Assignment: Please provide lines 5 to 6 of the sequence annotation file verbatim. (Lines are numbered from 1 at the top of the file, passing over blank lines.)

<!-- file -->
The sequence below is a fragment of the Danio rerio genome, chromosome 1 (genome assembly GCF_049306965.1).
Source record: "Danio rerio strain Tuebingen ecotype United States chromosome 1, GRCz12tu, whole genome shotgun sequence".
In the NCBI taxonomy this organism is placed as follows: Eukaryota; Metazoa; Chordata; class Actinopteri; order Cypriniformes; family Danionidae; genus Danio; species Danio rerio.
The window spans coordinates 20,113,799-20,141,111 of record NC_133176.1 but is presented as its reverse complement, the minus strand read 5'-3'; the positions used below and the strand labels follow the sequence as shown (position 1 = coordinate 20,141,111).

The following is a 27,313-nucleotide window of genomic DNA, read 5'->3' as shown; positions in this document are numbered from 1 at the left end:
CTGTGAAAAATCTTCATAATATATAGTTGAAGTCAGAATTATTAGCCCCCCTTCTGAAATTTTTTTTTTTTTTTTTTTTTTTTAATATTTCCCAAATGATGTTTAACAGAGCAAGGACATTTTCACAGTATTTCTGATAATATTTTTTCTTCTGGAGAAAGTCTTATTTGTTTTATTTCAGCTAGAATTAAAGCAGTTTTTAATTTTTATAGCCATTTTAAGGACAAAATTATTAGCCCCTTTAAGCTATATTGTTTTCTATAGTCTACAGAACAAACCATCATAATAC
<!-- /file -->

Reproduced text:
The following is a 27,313-nucleotide window of genomic DNA, read 5'->3' as shown; positions in this document are numbered from 1 at the left end:
CTGTGAAAAATCTTCATAATATATAGTTGAAGTCAGAATTATTAGCCCCCCTTCTGAAATTTTTTTTTTTTTTTTTTTTTTTTAATATTTCCCAAATGATGTTTAACAGAGCAAGGACATTTTCACAGTATTTCTGATAATATTTTTTCTTCTGGAGAAAGTCTTATTTGTTTTATTTCAGCTAGAATTAAAGCAGTTTTTAATTTTTATAGCCATTTTAAGGACAAAATTATTAGCCCCTTTAAGCTATATTGTTTTCTATAGTCTACAGAACAAACCATCATAATAC